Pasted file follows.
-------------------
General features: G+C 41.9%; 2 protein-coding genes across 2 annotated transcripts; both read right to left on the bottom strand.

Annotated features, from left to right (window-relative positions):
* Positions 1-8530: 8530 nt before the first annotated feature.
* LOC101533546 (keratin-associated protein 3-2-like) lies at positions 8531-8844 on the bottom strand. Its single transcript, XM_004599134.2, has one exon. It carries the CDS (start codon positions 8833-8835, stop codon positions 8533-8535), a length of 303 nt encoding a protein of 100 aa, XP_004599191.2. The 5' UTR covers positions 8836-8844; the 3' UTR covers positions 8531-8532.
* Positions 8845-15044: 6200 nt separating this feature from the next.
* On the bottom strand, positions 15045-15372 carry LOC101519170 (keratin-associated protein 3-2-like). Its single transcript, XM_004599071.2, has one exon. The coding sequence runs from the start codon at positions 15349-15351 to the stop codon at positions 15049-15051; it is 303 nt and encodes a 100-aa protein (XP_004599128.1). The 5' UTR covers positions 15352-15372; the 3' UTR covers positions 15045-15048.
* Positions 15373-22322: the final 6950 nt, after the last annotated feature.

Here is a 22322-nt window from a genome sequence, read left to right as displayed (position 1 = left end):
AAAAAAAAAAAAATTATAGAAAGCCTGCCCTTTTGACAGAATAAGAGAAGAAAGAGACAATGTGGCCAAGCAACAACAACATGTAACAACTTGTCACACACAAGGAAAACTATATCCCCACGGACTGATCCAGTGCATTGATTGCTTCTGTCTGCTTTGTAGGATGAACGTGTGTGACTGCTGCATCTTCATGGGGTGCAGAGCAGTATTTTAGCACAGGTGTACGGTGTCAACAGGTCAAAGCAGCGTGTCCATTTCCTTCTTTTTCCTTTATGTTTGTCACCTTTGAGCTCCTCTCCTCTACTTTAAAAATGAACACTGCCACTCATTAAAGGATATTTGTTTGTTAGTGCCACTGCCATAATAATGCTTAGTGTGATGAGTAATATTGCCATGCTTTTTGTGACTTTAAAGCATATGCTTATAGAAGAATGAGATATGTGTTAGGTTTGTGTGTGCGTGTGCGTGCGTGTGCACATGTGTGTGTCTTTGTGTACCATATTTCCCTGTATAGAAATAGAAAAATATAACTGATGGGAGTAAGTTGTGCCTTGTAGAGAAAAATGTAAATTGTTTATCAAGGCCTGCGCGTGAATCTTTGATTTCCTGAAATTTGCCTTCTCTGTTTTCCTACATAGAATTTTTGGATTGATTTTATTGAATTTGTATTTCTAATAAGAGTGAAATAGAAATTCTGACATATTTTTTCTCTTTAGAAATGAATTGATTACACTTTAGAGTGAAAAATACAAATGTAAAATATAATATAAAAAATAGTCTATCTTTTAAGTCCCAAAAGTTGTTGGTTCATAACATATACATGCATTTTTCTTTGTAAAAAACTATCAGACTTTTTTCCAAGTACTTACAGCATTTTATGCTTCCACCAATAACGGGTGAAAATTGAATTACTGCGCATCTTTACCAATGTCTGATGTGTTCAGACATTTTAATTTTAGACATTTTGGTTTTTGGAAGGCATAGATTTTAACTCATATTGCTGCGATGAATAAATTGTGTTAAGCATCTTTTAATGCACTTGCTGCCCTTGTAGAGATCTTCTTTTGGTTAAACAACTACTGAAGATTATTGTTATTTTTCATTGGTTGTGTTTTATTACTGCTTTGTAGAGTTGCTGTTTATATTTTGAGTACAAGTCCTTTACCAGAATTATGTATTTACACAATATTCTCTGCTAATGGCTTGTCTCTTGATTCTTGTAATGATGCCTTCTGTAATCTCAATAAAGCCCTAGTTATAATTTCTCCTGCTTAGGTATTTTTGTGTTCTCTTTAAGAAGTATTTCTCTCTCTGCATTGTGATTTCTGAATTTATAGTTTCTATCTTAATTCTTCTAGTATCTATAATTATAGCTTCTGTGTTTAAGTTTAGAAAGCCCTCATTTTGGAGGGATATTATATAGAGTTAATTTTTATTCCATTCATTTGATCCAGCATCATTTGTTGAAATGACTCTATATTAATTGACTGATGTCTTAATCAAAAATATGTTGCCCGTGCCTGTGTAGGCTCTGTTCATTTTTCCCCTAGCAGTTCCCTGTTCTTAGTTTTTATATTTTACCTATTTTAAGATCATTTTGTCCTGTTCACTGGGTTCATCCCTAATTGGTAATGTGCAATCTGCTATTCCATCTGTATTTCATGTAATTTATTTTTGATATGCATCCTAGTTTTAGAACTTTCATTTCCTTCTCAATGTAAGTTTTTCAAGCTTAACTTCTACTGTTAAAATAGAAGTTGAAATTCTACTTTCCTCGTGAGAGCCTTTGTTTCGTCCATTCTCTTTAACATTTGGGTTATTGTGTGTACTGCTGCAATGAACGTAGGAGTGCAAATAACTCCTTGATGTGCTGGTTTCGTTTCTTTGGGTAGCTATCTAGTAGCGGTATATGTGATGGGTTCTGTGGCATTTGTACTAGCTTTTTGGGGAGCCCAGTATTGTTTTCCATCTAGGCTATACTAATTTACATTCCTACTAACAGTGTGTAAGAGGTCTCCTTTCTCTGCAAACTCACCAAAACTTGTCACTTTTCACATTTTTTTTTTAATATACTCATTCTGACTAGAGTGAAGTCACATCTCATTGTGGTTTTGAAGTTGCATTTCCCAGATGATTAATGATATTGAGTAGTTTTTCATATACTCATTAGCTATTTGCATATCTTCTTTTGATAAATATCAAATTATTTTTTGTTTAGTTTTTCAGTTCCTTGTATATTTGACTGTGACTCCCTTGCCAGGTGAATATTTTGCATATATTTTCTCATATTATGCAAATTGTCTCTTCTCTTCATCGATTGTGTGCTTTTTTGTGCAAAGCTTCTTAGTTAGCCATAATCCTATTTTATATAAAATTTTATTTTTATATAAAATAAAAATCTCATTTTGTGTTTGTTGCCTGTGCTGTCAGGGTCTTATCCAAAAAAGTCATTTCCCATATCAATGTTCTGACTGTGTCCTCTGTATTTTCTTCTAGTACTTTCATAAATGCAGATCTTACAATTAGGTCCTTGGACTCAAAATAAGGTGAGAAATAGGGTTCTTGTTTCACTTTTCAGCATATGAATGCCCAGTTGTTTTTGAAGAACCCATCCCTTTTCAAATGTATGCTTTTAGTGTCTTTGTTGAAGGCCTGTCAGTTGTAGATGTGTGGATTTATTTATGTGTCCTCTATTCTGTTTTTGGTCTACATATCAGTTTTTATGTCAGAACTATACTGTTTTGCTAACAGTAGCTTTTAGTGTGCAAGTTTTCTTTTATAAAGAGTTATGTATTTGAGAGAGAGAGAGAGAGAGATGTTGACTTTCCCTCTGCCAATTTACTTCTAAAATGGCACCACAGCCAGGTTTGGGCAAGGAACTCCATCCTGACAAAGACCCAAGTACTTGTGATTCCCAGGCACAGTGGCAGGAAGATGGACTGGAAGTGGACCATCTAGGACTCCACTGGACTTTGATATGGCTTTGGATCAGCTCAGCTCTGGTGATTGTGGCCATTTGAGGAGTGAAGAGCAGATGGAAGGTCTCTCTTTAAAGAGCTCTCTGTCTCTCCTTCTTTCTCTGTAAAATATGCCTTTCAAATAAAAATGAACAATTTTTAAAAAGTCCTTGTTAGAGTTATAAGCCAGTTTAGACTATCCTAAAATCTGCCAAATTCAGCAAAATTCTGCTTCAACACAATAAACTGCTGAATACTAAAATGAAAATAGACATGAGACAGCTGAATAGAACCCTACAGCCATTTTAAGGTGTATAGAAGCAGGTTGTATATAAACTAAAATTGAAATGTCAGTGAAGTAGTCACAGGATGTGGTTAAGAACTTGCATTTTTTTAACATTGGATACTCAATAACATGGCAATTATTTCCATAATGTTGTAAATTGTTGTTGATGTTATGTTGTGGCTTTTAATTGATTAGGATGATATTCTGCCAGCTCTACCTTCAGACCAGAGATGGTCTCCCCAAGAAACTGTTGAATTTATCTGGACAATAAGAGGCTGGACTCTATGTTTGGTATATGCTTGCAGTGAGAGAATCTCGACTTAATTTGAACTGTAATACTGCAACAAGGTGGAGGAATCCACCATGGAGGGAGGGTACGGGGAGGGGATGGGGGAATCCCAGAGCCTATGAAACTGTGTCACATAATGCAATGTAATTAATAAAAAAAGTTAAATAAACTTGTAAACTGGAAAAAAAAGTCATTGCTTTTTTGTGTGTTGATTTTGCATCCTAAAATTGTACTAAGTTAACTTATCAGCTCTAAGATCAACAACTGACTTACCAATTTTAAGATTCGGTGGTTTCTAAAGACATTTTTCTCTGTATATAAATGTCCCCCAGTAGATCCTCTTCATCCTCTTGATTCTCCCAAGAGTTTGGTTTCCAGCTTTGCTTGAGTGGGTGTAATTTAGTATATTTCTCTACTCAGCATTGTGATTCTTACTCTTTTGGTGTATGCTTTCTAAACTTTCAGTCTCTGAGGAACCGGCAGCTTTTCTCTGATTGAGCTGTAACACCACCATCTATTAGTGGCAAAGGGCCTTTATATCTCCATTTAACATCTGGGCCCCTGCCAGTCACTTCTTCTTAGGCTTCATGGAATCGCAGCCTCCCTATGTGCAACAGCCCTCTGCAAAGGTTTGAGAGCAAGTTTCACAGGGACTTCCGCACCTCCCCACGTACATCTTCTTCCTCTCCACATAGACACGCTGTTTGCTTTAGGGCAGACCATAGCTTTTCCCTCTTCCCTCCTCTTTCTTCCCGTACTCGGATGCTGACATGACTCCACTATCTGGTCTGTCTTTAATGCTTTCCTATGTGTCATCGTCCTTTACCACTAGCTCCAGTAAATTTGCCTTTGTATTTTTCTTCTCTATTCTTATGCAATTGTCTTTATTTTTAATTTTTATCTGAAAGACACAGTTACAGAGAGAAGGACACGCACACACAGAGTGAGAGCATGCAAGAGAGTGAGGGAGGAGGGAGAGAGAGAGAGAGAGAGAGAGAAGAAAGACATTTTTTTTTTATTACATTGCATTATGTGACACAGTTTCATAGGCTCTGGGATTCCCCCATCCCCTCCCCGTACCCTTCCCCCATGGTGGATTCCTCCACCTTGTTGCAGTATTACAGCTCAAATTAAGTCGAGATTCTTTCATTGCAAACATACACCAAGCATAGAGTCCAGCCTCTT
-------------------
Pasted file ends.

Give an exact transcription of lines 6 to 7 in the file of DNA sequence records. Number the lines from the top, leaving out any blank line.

* On the bottom strand, positions 15045-15372 carry LOC101519170 (keratin-associated protein 3-2-like). Its single transcript, XM_004599071.2, has one exon. The coding sequence runs from the start codon at positions 15349-15351 to the stop codon at positions 15049-15051; it is 303 nt and encodes a 100-aa protein (XP_004599128.1). The 5' UTR covers positions 15352-15372; the 3' UTR covers positions 15045-15048.
* Positions 15373-22322: the final 6950 nt, after the last annotated feature.